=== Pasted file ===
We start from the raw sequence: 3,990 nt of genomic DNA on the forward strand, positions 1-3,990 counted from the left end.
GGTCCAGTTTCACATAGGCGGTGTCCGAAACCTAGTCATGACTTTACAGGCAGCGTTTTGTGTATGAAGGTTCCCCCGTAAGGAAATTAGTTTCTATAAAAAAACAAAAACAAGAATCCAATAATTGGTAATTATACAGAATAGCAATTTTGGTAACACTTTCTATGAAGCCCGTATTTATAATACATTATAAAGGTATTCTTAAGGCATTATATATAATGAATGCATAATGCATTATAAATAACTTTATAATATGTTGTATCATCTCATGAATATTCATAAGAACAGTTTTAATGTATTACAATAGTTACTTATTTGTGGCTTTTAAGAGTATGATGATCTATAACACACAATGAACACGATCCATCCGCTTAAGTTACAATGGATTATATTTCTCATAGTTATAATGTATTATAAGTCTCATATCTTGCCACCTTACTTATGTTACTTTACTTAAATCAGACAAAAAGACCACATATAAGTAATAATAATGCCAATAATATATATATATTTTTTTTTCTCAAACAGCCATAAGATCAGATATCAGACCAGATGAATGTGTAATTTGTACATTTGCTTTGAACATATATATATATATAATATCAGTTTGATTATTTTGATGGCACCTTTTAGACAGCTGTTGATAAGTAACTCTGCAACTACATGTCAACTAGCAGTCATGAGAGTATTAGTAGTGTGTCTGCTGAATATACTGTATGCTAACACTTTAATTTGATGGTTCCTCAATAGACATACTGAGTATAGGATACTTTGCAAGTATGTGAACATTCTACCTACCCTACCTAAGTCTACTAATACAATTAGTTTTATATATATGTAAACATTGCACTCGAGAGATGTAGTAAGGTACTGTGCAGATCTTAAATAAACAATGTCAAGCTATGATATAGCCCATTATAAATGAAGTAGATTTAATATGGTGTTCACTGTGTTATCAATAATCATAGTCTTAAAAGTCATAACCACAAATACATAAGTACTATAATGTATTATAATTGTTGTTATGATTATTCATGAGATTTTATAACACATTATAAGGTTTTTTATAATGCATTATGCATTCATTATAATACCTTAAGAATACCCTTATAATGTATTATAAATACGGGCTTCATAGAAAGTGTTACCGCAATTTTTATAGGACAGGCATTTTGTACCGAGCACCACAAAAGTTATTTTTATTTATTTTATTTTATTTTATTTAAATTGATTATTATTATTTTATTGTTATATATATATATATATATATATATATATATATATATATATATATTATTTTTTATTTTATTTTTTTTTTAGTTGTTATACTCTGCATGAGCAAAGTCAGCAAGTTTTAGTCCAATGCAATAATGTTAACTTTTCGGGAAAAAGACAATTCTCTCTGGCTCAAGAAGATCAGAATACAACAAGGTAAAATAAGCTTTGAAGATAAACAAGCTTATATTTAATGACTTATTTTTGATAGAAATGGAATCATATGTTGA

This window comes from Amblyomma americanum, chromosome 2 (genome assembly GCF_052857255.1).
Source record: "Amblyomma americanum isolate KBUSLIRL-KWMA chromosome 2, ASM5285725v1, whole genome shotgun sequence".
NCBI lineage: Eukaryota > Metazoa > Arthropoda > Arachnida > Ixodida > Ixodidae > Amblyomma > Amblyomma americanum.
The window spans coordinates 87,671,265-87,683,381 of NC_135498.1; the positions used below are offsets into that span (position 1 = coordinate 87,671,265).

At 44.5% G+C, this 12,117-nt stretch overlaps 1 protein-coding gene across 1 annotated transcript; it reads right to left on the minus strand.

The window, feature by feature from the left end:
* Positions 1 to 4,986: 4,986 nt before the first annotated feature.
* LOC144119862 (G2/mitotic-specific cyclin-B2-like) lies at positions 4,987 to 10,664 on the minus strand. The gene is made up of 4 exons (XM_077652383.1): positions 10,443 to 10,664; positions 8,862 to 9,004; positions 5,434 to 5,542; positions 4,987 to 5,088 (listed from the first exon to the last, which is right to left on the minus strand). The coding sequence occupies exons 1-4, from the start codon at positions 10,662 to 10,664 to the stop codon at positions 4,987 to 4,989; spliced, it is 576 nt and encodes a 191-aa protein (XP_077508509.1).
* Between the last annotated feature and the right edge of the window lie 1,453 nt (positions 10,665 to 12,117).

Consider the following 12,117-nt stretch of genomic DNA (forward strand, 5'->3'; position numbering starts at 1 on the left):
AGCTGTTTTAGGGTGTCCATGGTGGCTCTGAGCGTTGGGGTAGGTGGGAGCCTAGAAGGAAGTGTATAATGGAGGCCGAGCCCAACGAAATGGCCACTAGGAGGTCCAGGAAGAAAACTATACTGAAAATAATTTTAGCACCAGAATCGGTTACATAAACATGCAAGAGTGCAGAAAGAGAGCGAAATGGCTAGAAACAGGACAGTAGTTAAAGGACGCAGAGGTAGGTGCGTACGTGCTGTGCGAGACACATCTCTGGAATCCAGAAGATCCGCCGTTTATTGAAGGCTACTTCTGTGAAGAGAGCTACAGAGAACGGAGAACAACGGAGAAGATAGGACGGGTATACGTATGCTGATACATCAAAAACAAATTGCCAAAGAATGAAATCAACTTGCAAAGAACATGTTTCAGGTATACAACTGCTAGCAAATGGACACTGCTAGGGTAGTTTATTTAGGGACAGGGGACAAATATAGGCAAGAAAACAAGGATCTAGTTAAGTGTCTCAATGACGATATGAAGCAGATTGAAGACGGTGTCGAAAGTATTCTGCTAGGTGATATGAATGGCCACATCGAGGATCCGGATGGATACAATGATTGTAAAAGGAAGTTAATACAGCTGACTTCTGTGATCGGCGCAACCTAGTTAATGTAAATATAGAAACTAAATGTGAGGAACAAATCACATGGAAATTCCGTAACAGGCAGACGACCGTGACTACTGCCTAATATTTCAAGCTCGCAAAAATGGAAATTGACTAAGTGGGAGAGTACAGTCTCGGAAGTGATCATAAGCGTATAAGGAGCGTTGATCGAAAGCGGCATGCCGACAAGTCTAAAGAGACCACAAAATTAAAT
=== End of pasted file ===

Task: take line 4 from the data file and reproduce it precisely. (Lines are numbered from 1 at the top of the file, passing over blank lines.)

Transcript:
Source record: "Amblyomma americanum isolate KBUSLIRL-KWMA chromosome 2, ASM5285725v1, whole genome shotgun sequence".